How to prevent absence during the sporting events

Prevention is always better than the cure when it comes to absence management. There are some important steps you can take to help prevent your team staying off when their team is on.

Employees may submit holiday requests so they can watch matches. It’s prudent to think about how to deal with competing requests and have a system in place similar to that for the Christmas period. If you decline requests, employees could call in sick instead. In this case, normal sickness absence policies should be followed. If there is evidence that the sickness was not genuine, meetings and disciplinary procedures should take place as usual.

Introducing flexible working hours, providing viewing facilities in the office or giving staff time off in lieu will all boost morale and greatly improve productivity on non-event days. Employees who believe their wishes are being taken into account are more likely to be flexible and accommodating when you need a big push before a deadline. Allowing shift-swaps, earlier or later starts or, where practical, providing access to a TV or radio can all eliminate the need for your employees to take unauthorised absence.

But be sure to have clear guidelines on what is and isn’t allowed and apply these rules consistently. Those who don’t follow major sporting events may feel aggrieved if their own important events aren’t afforded the same flexibility. Stick to one rule for all, and make it clear to your employees you operate a fair and balanced workplace.

Have a clear policy

Having a clear policy in place for ALL absences – not just those that may be contentious – will help employees to recognise what is and isn’t acceptable all year round. When drawing up a policy, consult employees, unions and managers, and consider:

        The rights and obligations of employees when they take time off work.

        The terms and conditions relating to sickness or injury leading to incapacity to work.

        Sick pay provisions.

        How and when an employee should make you aware of their absence/lateness.

        When a medical certificate (‘fit for work’ certificate) is required.

        Return-to-work interview procedures.

        The amount of permitted time off.

        Arrangements for sick pay.

        Policies relating to grievance, health and safety, drugs and alcohol.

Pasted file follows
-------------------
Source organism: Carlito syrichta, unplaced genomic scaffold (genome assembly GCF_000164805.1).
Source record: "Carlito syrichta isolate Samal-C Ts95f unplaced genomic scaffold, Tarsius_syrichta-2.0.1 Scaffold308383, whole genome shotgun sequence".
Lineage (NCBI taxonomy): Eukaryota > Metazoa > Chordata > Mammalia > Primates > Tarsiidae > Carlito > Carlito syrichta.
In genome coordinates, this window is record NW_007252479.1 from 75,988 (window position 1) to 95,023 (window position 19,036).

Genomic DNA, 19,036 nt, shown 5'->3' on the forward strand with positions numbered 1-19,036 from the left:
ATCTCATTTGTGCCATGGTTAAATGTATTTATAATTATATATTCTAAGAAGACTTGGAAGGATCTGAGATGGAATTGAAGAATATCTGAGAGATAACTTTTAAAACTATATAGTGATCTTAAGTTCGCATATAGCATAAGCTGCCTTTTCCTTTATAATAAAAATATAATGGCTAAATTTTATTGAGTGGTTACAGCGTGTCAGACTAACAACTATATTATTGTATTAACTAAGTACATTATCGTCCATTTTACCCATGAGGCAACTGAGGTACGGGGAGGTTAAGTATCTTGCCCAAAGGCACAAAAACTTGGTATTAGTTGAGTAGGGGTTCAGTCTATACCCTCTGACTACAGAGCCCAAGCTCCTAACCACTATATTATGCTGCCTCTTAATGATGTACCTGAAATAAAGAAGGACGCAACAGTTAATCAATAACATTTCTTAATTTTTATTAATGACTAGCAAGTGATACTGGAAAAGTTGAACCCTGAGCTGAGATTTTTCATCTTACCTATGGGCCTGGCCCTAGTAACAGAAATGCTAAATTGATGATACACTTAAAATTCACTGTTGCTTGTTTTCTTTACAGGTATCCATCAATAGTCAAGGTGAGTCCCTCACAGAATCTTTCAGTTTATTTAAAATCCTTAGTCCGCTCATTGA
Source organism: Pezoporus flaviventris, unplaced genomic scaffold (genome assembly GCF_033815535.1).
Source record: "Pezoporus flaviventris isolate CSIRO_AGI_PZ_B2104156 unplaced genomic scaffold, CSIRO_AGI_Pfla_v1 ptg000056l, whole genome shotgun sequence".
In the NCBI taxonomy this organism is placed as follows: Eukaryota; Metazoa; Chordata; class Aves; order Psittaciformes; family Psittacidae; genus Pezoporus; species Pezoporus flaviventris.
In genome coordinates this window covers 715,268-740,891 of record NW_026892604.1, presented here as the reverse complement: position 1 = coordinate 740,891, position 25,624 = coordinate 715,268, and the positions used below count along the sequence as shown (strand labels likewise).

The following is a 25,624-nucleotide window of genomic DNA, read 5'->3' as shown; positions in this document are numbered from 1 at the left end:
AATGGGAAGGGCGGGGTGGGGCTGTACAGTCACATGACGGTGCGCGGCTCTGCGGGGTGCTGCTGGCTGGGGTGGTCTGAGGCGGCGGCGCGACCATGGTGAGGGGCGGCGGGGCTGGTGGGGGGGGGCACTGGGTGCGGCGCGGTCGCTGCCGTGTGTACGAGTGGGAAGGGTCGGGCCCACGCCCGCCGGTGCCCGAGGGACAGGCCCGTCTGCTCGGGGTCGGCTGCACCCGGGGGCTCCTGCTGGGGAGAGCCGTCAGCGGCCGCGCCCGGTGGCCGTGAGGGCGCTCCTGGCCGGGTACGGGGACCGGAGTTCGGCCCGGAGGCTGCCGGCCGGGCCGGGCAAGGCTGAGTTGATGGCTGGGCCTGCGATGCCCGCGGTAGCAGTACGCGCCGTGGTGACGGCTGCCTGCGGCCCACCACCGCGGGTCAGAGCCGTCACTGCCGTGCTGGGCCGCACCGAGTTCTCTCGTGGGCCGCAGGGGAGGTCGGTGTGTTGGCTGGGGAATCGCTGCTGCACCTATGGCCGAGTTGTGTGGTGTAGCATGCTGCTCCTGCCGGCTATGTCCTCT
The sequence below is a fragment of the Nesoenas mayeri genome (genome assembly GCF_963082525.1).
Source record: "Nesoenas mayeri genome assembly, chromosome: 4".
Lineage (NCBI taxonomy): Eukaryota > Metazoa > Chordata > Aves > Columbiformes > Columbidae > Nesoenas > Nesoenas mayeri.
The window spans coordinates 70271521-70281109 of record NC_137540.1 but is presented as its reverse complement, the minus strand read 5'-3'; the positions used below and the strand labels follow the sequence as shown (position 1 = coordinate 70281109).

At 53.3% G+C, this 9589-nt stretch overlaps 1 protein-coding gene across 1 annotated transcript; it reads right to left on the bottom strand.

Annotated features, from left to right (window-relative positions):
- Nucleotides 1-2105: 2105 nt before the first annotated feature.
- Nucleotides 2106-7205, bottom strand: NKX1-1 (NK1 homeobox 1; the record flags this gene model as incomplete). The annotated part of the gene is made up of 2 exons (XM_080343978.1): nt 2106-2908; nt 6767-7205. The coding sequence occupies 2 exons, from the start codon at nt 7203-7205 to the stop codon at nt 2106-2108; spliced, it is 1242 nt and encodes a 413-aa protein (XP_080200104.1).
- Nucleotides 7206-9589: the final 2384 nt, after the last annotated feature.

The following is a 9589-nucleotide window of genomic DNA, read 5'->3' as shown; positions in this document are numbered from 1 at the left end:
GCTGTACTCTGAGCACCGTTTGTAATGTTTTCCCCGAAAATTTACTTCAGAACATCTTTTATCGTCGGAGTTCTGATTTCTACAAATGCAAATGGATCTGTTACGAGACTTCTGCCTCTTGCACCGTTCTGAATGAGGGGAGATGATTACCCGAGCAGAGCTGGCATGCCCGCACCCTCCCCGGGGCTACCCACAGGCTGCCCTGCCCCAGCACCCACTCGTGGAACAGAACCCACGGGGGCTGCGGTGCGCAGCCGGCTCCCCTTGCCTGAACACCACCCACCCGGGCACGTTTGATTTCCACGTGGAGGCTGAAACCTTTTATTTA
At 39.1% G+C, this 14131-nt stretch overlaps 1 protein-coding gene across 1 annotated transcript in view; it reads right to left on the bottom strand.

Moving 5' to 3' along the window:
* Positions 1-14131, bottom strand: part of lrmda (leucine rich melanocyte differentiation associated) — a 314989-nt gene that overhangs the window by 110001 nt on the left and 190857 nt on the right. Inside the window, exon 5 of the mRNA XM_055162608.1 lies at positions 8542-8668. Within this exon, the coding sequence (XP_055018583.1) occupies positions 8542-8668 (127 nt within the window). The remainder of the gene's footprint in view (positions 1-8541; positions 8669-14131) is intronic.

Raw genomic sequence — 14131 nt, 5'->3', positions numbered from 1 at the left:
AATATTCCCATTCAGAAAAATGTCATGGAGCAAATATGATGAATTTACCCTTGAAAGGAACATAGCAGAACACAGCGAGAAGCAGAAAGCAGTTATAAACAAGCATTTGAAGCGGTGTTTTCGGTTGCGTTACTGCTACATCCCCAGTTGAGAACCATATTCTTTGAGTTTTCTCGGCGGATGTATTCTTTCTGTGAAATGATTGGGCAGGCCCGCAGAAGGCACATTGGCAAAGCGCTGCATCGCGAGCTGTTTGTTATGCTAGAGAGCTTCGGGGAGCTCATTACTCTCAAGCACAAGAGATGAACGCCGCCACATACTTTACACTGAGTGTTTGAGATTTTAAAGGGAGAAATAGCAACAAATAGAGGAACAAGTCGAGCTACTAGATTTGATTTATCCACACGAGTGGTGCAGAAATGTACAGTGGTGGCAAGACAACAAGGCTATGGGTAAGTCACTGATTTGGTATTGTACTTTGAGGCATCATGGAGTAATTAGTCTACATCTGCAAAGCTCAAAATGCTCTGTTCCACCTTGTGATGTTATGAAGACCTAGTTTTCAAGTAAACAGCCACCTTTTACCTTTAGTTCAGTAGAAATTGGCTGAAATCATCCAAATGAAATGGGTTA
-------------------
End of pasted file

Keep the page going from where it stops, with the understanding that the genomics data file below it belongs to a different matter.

The repercussions of failing to comply with the company’s absence policy.

To ensure your absence policy has an impact on your team, it’s essential to clearly communicate it to them – either through their contract, as part of their induction, in briefings, or in a company handbook. The policy should be publicised to all staff members, as well as being enforced and seen to be enforced by every member of the team. By monitoring time keeping and absence you can identify trends and potential underlying causes. Without this, you can’t make the decisions or actions you need to improve employee attendance. More and more employers are opting for HR software (like MoorepayHR) to give them this at-a-glance view of absence patterns among teams and individual staff.

Set trigger points

Trigger points will give you a much higher standard of attendance for all employees and ensure a fair approach is adopted when people are absent. If the trigger point occurs every time there’s an important match or game, it will serve as a reminder to managers that it’s time to investigate the situation.

This doesn’t necessarily mean you have to give them a formal warning just yet – there may be a genuine reason for absence. It’s just so you know that further examination into an individual’s absence levels is needed. Once a trigger point has been hit, the manager can interview the employee and, depending on the circumstances, decide whether formal disciplinary action is appropriate. Trigger points could be set at the number of days employees are absent over a month, quarter or year.

Keep up morale

Unhappy employees are more likely to call in sick, so it’s important to create an environment which is enjoyable and stimulating. It’s also important to consult your workforce and take into account any majority views – for example, if they would like to listen to a radio, or watch events on TV (you should check licensing laws to stay compliant).

If an employee has an event they wish to take part in, can you be proactive and combat unnecessary absence by agreeing a flexible working pattern in advance? Encouraging your employees to communicate their needs can help you come to a compromise, giving your employee every opportunity to avoid missing work.

Could your team take half-hour lunch breaks instead of the usual one hour for a week or two, or come in an hour earlier for a few days? If so, that could allow them to accrue the time they need to take an afternoon to watch a midday match or attend a child’s sports day without hurting productivity.

Arranging staff social activities – such as an organised out-of-hours event to watch an important match – can help make everyone feel involved, not just the super fans. It can also help to nip in the bud any sense of resentment that others may be getting ‘special treatment’.